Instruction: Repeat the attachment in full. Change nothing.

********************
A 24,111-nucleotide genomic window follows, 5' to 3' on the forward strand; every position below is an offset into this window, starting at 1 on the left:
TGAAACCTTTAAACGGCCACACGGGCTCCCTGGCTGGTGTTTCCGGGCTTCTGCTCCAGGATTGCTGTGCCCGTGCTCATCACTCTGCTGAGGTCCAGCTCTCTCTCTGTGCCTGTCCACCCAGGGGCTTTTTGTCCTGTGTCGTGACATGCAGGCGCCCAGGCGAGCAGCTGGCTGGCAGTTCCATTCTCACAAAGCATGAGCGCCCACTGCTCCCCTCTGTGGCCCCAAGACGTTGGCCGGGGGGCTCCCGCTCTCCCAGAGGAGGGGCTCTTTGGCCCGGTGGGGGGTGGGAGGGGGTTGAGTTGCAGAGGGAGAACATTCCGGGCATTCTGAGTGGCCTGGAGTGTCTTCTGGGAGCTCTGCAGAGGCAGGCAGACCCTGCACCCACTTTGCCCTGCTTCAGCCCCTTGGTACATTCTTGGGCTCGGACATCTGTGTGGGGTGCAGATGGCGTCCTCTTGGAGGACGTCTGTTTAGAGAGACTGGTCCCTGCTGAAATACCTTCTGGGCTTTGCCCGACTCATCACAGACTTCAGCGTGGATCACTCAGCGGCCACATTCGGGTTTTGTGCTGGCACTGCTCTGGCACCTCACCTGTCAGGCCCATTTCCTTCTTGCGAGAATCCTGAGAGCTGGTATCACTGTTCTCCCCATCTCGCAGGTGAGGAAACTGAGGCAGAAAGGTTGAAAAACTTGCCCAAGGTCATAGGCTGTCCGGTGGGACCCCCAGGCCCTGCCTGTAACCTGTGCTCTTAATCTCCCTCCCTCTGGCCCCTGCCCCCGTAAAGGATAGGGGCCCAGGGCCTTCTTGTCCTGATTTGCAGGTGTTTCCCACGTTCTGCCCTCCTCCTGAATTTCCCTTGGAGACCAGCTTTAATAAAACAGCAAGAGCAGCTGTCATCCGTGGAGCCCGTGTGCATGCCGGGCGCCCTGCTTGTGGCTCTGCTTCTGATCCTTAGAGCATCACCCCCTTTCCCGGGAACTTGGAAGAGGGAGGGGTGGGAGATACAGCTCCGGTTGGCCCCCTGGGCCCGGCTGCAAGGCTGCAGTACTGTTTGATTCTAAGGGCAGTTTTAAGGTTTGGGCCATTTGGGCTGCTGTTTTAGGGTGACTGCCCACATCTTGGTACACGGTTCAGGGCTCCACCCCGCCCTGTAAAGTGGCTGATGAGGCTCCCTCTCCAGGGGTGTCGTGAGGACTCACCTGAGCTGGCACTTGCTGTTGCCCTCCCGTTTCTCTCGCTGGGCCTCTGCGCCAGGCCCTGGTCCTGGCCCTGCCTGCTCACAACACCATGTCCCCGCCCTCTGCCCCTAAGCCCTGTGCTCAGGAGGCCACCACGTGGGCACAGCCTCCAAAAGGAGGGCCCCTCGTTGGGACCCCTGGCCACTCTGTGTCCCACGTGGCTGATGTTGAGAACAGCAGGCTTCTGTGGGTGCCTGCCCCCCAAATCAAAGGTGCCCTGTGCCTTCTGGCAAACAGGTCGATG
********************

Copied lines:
A 24,111-nucleotide genomic window follows, 5' to 3' on the forward strand; every position below is an offset into this window, starting at 1 on the left:
TGAAACCTTTAAACGGCCACACGGGCTCCCTGGCTGGTGTTTCCGGGCTTCTGCTCCAGGATTGCTGTGCCCGTGCTCATCACTCTGCTGAGGTCCAGCTCTCTCTCTGTGCCTGTCCACCCAGGGGCTTTTTGTCCTGTGTCGTGACATGCAGGCGCCCAGGCGAGCAGCTGGCTGGCAGTTCCATTCTCACAAAGCATGAGCGCCCACTGCTCCCCTCTGTGGCCCCAAGACGTTGGCCGGGGGGCTCCCGCTCTCCCAGAGGAGGGGCTCTTTGGCCCGGTGGGGGGTGGGAGGGGGTTGAGTTGCAGAGGGAGAACATTCCGGGCATTCTGAGTGGCCTGGAGTGTCTTCTGGGAGCTCTGCAGAGGCAGGCAGACCCTGCACCCACTTTGCCCTGCTTCAGCCCCTTGGTACATTCTTGGGCTCGGACATCTGTGTGGGGTGCAGATGGCGTCCTCTTGGAGGACGTCTGTTTAGAGAGACTGGTCCCTGCTGAAATACCTTCTGGGCTTTGCCCGACTCATCACAGACTTCAGCGTGGATCACTCAGCGGCCACATTCGGGTTTTGTGCTGGCACTGCTCTGGCACCTCACCTGTCAGGCCCATTTCCTTCTTGCGAGAATCCTGAGAGCTGGTATCACTGTTCTCCCCATCTCGCAGGTGAGGAAACTGAGGCAGAAAGGTTGAAAAACTTGCCCAAGGTCATAGGCTGTCCGGTGGGACCCCCAGGCCCTGCCTGTAACCTGTGCTCTTAATCTCCCTCCCTCTGGCCCCTGCCCCCGTAAAGGATAGGGGCCCAGGGCCTTCTTGTCCTGATTTGCAGGTGTTTCCCACGTTCTGCCCTCCTCCTGAATTTCCCTTGGAGACCAGCTTTAATAAAACAGCAAGAGCAGCTGTCATCCGTGGAGCCCGTGTGCATGCCGGGCGCCCTGCTTGTGGCTCTGCTTCTGATCCTTAGAGCATCACCCCCTTTCCCGGGAACTTGGAAGAGGGAGGGGTGGGAGATACAGCTCCGGTTGGCCCCCTGGGCCCGGCTGCAAGGCTGCAGTACTGTTTGATTCTAAGGGCAGTTTTAAGGTTTGGGCCATTTGGGCTGCTGTTTTAGGGTGACTGCCCACATCTTGGTACACGGTTCAGGGCTCCACCCCGCCCTGTAAAGTGGCTGATGAGGCTCCCTCTCCAGGGGTGTCGTGAGGACTCACCTGAGCTGGCACTTGCTGTTGCCCTCCCGTTTCTCTCGCTGGGCCTCTGCGCCAGGCCCTGGTCCTGGCCCTGCCTGCTCACAACACCATGTCCCCGCCCTCTGCCCCTAAGCCCTGTGCTCAGGAGGCCACCACGTGGGCACAGCCTCCAAAAGGAGGGCCCCTCGTTGGGACCCCTGGCCACTCTGTGTCCCACGTGGCTGATGTTGAGAACAGCAGGCTTCTGTGGGTGCCTGCCCCCCAAATCAAAGGTGCCCTGTGCCTTCTGGCAAACAGGTCGATG